• Error handling clutters up the flow of the code, making harder to read, and harder to spot the "normal" flow of execution.
  • It's extra work and I have a deadline looming.
  • I know that this function call will never return an error (printf always works, malloc always returns new memory, and if it fails we have bigger problems...)
  • It's only a toy program, and needn't be written to a production-worthy level.


Rik Hemsley said...

"Error handling clutters up the flow of the code, making harder to read, and harder to spot the "normal" flow of execution."

Yes, yes it does, but code includes error handling. It's part of the logic, not secondary to it. Having said this, it's possible to clean up your code by thinking about your design. Is there a design pattern you should be using? Are you being strict enough with what you accept, so that you don't have to perform pointless checks? Refactor mercilessly until your code is clean.

"It's extra work and I have a deadline looming."

Such short-sightedness causes pain after the deadline when the necessary checking is missing and the bugs bite. It's always harder to fix code than write it properly in the first place.

"I know that this function call will never return an error (printf always works, malloc always returns new memory, and if it fails we have bigger problems...)"

It will come back and bite you. You will spend hours trying to get enough information to find problems, tearing your hair out.

"It's only a toy program, and needn't be written to a production-worthy level."

Many pieces of production code started life as toy programs, sometimes called 'spikes'. The easiest way to avoid re-using such code is to throw it away as soon as possible - simply don't allow it to get near production.

None of these pieces of advice are any use, of course. Developers are often cocksure and most will repeat the same mistakes many, many times before either they learn from them, give up on development or their irate colleagues will release a leopard into their office.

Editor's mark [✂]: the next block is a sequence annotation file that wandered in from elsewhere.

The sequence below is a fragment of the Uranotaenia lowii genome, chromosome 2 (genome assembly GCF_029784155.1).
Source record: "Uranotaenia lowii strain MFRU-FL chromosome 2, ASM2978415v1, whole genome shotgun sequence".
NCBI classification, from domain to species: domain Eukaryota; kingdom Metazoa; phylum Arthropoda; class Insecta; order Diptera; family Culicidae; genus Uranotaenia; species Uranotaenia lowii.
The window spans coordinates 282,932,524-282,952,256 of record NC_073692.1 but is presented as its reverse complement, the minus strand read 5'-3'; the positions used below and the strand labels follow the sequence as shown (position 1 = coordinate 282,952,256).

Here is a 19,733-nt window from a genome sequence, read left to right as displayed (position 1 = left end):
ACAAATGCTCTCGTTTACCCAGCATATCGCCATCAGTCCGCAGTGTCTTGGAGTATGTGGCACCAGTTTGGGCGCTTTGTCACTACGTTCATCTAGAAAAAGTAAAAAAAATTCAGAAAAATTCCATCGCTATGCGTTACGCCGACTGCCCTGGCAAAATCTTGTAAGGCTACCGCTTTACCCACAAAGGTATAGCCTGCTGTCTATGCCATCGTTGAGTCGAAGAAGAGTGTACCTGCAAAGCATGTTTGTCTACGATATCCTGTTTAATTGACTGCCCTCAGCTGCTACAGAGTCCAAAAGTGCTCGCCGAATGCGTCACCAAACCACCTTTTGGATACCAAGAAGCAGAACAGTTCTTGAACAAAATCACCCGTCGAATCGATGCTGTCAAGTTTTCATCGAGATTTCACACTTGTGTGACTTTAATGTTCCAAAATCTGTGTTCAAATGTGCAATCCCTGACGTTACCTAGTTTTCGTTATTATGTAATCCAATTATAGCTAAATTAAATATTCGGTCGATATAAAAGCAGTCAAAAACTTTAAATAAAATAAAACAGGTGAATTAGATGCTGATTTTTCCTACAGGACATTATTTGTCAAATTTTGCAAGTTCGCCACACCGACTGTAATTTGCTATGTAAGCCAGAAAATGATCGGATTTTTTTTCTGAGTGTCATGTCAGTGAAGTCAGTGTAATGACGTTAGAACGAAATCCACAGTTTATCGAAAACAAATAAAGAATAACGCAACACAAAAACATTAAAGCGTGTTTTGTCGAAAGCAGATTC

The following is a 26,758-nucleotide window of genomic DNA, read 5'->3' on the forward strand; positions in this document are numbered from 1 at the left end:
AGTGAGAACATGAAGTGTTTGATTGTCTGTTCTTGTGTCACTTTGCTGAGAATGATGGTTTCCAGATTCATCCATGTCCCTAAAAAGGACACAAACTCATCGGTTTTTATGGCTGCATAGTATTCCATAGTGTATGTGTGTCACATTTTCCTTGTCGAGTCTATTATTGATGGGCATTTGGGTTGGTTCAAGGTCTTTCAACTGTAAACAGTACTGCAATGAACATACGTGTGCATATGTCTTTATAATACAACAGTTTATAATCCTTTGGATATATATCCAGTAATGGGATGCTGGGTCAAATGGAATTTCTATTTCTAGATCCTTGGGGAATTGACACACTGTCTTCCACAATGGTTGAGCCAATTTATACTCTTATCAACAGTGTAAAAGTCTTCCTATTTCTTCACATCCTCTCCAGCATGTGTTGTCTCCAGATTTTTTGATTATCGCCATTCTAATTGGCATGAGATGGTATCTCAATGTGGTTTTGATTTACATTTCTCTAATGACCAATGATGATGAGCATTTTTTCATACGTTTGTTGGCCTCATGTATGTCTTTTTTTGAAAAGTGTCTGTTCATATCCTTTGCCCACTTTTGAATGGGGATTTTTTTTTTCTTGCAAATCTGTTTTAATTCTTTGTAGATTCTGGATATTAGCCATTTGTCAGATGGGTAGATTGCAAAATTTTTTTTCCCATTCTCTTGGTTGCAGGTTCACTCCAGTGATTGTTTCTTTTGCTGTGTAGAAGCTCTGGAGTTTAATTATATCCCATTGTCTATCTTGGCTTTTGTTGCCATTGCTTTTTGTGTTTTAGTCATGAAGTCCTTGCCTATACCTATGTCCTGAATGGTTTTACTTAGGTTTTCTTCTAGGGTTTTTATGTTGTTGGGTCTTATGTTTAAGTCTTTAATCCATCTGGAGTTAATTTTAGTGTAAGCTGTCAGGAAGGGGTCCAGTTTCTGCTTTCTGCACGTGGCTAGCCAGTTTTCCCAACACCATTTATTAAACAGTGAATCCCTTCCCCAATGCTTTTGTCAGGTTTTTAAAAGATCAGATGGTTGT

the_exile said...

Well of course no-one should or could say anything about this until someone had said what Rik said. I agree with him totally. However, at the risk of starting an unholy war, but in the interests of avoiding a religious dogma, I think that there are some specific instances in which some of these arguments might be partially valid.

If you are short of time, it may be reasonable to shortcut on error checking - but not to do 'on error carry-on regardless'. I can't think of any time that is OK. If the default behaviour is 'die ugly' and your desired behaviour is 'die pretty' (e.g. a memory allocation error in C++ application software), cutting corners on this could be justifiable. Yes you will have more difficulty tracking down an error when it occurs, but this is where your domain experience and your customer prioritisation process comes into play. What is the result for the user, the support engineer or the business of 'die ugly' and how does the effort involved in your user-story 'die pretty' stack up against getting your code out on time and/or missing out some other feature.